Oil prices fell on Monday, extending a steep decline in the previous session, as the market eyed an increase in output from the world’s three top crude producers, Russia, the United States and Saudi Arabia. Brent crude futures were at $75.34 per barrel at 0124 GMT, down $1.10, or 1.4 percent, from their last close. U.S. West Texas Intermediate (WTI) crude futures were at $66.31 a barrel, down $1.57, or 2.3 percent. Brent and WTI have fallen by 6.4 percent and nearly 9 percent respectively from peaks reached earlier in May. In China, Shanghai crude oil futures tumbled by 4.5 percent to 459 yuan ($71.83) per barrel.
The Organization of the Petroleum Exporting Countries (OPEC), as well as top producer but non-OPEC member Russia, started withholding supplies in 2017 to tighten the market and prop up prices, which in 2016 fell to a more than a decade low of under $30 per barrel. But prices have soared since the start of the cuts, with Brent breaking through $80 per barrel earlier in May, triggering consumer concerns that high prices would crimp economic growth and stoke inflation.
“The pace of the recent rise in oil prices has sparked a debate among investors on whether this poses downside risks to global growth,” Chetan Ahya, Chief Economist at U.S. bank Morgan Stanley wrote over the weekend in a note. To address potential supply shortfalls, Saudi Arabia, de-facto leader of producer cartel OPEC, as well as top producer Russia said on Friday they were discussing raising oil production by some 1 million bpd.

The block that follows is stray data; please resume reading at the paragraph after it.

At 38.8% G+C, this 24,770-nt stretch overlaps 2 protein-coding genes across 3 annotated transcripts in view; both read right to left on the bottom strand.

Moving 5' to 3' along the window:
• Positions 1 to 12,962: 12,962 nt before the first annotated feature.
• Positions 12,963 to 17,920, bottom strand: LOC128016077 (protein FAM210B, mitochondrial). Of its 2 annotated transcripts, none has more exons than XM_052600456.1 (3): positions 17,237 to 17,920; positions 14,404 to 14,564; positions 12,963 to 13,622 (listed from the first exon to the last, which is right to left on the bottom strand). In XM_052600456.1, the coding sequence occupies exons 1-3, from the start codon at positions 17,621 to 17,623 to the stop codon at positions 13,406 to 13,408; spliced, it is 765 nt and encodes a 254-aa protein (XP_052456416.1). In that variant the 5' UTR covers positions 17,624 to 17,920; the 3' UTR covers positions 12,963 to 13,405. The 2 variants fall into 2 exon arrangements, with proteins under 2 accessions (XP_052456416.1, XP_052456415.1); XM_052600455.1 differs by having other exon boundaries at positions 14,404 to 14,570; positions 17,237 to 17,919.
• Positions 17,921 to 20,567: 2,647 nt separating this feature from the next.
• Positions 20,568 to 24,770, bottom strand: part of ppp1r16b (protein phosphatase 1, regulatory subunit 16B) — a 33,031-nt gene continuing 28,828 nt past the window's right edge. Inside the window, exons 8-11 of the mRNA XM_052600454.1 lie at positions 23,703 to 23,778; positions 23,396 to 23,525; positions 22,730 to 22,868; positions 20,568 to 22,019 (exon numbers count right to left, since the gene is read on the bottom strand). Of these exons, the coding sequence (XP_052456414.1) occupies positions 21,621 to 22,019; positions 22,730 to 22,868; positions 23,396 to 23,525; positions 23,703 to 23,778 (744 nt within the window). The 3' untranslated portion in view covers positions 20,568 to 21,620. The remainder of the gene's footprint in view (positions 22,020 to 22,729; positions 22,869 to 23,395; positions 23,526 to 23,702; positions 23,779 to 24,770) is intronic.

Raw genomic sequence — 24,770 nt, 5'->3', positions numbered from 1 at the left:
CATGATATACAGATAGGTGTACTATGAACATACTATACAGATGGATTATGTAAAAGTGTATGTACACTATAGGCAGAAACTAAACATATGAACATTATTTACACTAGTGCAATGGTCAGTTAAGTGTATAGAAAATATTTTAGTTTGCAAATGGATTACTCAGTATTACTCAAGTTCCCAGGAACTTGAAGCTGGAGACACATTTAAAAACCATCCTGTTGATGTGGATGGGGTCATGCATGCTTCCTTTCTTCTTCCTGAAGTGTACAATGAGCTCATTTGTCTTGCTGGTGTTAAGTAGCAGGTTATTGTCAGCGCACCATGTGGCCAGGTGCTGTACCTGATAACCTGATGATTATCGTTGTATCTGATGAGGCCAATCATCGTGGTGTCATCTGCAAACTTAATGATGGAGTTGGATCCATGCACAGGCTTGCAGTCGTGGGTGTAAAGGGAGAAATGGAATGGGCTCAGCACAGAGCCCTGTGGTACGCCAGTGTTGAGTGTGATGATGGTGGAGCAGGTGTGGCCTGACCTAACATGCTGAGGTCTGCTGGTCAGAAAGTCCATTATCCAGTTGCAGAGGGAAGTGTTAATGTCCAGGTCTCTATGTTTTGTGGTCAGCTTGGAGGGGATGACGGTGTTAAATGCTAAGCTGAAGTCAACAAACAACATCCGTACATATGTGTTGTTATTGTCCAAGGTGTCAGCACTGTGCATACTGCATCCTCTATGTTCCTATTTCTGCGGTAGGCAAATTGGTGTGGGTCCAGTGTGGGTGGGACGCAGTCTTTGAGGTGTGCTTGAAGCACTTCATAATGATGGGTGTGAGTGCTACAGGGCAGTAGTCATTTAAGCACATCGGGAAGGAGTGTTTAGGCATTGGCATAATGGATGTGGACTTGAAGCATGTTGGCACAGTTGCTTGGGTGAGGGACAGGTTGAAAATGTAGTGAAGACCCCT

“Crude oil prices collapsed … after reports emerged that Saudi Arabia and Russia had agreed to increase crude oil production in the second-half of the year to make up for losses elsewhere under the production cut agreement,” ANZ bank said on Monday. Meanwhile, surging U.S. crude production also showed no sign of abating as drillers continue to expand their search for new oil fields to exploit.
U.S. energy companies added 15 rigs looking for new oil in the week ending May 25, bringing the rig-count to 859, the highest level since 2015, in a strong indicator that American crude production will continue to rise. U.S. crude production <C-OUT-T-EIA> has already surged by more than 27 percent in the last two years, to 10.73 million barrels per day (bpd), bringing its output ever closer to that of Russia, which pumps around 11 million bpd.